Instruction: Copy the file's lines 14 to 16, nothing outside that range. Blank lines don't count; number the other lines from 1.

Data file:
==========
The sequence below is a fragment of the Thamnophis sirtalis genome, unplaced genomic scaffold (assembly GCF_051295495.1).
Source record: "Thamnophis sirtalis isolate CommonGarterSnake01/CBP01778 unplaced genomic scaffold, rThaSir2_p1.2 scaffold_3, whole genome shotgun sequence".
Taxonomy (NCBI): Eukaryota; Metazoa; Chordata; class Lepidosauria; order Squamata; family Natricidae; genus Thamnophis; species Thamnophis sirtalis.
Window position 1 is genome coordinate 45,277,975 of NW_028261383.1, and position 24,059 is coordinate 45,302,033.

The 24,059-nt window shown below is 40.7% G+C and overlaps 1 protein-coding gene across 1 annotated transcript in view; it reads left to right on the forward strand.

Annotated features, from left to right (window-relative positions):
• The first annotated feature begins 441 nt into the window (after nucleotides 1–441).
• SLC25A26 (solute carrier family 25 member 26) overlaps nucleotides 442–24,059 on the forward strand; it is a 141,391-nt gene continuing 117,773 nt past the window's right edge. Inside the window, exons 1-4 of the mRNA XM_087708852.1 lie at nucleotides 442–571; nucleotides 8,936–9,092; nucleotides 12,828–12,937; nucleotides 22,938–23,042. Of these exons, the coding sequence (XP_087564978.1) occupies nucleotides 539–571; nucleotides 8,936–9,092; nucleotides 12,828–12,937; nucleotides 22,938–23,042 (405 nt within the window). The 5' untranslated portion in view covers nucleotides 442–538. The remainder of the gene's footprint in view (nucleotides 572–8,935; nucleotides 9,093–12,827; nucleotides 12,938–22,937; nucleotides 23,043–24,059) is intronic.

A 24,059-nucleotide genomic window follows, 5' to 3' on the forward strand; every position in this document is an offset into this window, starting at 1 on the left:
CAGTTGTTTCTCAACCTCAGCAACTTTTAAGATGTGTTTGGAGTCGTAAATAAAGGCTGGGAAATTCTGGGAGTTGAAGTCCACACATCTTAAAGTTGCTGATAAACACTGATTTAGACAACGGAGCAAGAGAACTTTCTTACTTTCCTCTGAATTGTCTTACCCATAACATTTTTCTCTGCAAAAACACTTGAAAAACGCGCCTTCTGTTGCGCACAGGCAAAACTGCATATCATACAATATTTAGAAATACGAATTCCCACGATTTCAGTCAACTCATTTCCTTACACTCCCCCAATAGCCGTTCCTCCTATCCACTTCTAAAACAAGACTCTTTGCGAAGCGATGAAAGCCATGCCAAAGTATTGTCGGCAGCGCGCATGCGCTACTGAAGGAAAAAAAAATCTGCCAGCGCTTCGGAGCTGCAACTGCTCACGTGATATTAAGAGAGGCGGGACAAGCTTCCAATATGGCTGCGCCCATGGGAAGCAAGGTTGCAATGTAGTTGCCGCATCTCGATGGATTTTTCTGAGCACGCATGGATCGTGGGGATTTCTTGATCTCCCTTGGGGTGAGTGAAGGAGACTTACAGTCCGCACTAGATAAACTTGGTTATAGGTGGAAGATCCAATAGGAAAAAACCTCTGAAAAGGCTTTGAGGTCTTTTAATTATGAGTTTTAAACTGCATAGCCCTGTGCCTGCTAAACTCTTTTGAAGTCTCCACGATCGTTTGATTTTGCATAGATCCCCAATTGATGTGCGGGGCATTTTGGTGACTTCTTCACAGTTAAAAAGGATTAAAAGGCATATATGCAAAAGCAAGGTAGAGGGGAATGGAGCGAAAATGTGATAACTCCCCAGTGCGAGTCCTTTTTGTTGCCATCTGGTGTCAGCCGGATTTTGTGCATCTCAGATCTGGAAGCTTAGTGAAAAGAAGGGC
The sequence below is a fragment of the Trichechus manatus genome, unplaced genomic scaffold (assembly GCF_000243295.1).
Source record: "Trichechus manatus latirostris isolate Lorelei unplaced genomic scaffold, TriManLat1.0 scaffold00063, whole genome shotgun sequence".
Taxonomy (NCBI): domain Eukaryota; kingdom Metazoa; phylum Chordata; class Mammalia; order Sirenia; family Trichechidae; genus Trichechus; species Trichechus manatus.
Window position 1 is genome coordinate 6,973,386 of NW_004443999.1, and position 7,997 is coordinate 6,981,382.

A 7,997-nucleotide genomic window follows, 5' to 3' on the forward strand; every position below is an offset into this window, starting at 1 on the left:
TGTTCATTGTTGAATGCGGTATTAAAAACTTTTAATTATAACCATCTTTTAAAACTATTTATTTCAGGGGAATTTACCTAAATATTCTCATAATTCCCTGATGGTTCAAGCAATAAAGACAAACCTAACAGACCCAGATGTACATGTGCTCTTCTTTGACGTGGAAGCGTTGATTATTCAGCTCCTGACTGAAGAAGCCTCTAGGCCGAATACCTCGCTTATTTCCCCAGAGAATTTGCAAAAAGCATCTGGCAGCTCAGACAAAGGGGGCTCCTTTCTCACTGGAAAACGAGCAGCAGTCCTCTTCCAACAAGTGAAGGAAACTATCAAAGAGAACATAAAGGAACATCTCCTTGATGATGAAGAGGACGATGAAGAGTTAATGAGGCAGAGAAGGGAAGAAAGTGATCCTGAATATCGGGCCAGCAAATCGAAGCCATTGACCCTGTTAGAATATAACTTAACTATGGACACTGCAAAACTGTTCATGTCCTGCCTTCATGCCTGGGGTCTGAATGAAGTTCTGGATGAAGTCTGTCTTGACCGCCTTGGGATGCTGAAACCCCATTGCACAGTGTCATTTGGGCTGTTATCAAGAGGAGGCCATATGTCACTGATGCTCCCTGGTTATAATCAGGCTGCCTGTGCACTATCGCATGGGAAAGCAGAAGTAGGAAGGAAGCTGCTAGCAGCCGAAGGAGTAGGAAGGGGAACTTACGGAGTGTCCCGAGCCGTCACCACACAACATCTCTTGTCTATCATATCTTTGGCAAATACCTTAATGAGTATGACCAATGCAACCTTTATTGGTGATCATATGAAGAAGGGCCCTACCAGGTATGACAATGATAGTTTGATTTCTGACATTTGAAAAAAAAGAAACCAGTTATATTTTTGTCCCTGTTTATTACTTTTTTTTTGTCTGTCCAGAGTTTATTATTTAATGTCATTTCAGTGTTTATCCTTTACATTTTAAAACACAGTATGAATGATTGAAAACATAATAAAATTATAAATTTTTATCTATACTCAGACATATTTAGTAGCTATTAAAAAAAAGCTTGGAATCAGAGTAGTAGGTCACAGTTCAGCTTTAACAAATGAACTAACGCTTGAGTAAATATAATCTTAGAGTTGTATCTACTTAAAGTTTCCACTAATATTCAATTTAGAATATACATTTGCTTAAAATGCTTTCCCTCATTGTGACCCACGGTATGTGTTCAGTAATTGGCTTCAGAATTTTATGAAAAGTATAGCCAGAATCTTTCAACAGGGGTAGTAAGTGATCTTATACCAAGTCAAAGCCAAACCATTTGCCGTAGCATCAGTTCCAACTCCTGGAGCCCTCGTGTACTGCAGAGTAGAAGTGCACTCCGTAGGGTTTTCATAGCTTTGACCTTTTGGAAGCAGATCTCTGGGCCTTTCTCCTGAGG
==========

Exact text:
Window position 1 is genome coordinate 6,973,386 of NW_004443999.1, and position 7,997 is coordinate 6,981,382.

A 7,997-nucleotide genomic window follows, 5' to 3' on the forward strand; every position below is an offset into this window, starting at 1 on the left:
TGTTCATTGTTGAATGCGGTATTAAAAACTTTTAATTATAACCATCTTTTAAAACTATTTATTTCAGGGGAATTTACCTAAATATTCTCATAATTCCCTGATGGTTCAAGCAATAAAGACAAACCTAACAGACCCAGATGTACATGTGCTCTTCTTTGACGTGGAAGCGTTGATTATTCAGCTCCTGACTGAAGAAGCCTCTAGGCCGAATACCTCGCTTATTTCCCCAGAGAATTTGCAAAAAGCATCTGGCAGCTCAGACAAAGGGGGCTCCTTTCTCACTGGAAAACGAGCAGCAGTCCTCTTCCAACAAGTGAAGGAAACTATCAAAGAGAACATAAAGGAACATCTCCTTGATGATGAAGAGGACGATGAAGAGTTAATGAGGCAGAGAAGGGAAGAAAGTGATCCTGAATATCGGGCCAGCAAATCGAAGCCATTGACCCTGTTAGAATATAACTTAACTATGGACACTGCAAAACTGTTCATGTCCTGCCTTCATGCCTGGGGTCTGAATGAAGTTCTGGATGAAGTCTGTCTTGACCGCCTTGGGATGCTGAAACCCCATTGCACAGTGTCATTTGGGCTGTTATCAAGAGGAGGCCATATGTCACTGATGCTCCCTGGTTATAATCAGGCTGCCTGTGCACTATCGCATGGGAAAGCAGAAGTAGGAAGGAAGCTGCTAGCAGCCGAAGGAGTAGGAAGGGGAACTTACGGAGTGTCCCGAGCCGTCACCACACAACATCTCTTGTCTATCATATCTTTGGCAAATACCTTAATGAGTATGACCAATGCAACCTTTATTGGTGATCATATGAAGAAGGGCCCTACCAGGTATGACAATGATAGTTTGATTTCTGACATTTGAAAAAAAAGAAACCAGTTATATTTTTGTCCCTGTTTATTACTTTTTTTTTGTCTGTCCAGAGTTTATTATTTAATGTCATTTCAGTGTTTATCCTTTACATTTTAAAACACAGTATGAATGATTGAAAACATAATAAAATTATAAATTTTTATCTATACTCAGACATATTTAGTAGCTATTAAAAAAAAGCTTGGAATCAGAGTAGTAGGTCACAGTTCAGCTTTAACAAATGAACTAACGCTTGAGTAAATATAATCTTAGAGTTGTATCTACTTAAAGTTTCCACTAATATTCAATTTAGAATATACATTTGCTTAAAATGCTTTCCCTCATTGTGACCCACGGTATGTGTTCAGTAATTGGCTTCAGAATTTTATGAAAAGTATAGCCAGAATCTTTCAACAGGGGTAGTAAGTGATCTTATACCAAGTCAAAGCCAAACCATTTGCCGTAGCATCAGTTCCAACTCCTGGAGCCCTCGTGTACTGCAGAGTAGAAGTGCACTCCGTAGGGTTTTCATAGCTTTGACCTTTTGGAAGCAGATCTCTGGGCCTTTCTCCTGAGG